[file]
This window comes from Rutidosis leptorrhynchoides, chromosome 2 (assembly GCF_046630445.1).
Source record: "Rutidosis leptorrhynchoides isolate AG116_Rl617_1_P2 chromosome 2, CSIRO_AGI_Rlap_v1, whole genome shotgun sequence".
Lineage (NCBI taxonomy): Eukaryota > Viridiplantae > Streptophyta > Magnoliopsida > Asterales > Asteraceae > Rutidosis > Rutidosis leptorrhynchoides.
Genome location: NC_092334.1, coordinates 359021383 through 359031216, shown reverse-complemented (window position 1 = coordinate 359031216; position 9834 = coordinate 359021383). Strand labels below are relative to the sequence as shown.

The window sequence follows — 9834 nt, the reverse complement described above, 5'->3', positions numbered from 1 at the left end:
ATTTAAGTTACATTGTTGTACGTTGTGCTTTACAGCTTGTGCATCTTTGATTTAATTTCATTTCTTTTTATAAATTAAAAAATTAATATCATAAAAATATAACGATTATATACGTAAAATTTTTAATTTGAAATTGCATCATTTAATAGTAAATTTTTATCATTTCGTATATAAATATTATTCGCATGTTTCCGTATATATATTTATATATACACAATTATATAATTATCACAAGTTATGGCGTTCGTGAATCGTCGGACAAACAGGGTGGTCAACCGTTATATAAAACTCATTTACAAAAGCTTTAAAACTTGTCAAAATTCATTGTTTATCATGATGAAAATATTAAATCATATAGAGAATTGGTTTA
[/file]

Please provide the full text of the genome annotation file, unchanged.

This window comes from Rutidosis leptorrhynchoides, chromosome 2 (assembly GCF_046630445.1).
Source record: "Rutidosis leptorrhynchoides isolate AG116_Rl617_1_P2 chromosome 2, CSIRO_AGI_Rlap_v1, whole genome shotgun sequence".
Lineage (NCBI taxonomy): Eukaryota > Viridiplantae > Streptophyta > Magnoliopsida > Asterales > Asteraceae > Rutidosis > Rutidosis leptorrhynchoides.
Genome location: NC_092334.1, coordinates 359021383 through 359031216, shown reverse-complemented (window position 1 = coordinate 359031216; position 9834 = coordinate 359021383). Strand labels below are relative to the sequence as shown.

The window sequence follows — 9834 nt, the reverse complement described above, 5'->3', positions numbered from 1 at the left end:
ATTTAAGTTACATTGTTGTACGTTGTGCTTTACAGCTTGTGCATCTTTGATTTAATTTCATTTCTTTTTATAAATTAAAAAATTAATATCATAAAAATATAACGATTATATACGTAAAATTTTTAATTTGAAATTGCATCATTTAATAGTAAATTTTTATCATTTCGTATATAAATATTATTCGCATGTTTCCGTATATATATTTATATATACACAATTATATAATTATCACAAGTTATGGCGTTCGTGAATCGTCGGACAAACAGGGTGGTCAACCGTTATATAAAACTCATTTACAAAAGCTTTAAAACTTGTCAAAATTCATTGTTTATCATGATGAAAATATTAAATCATATAGAGAATTGGTTTA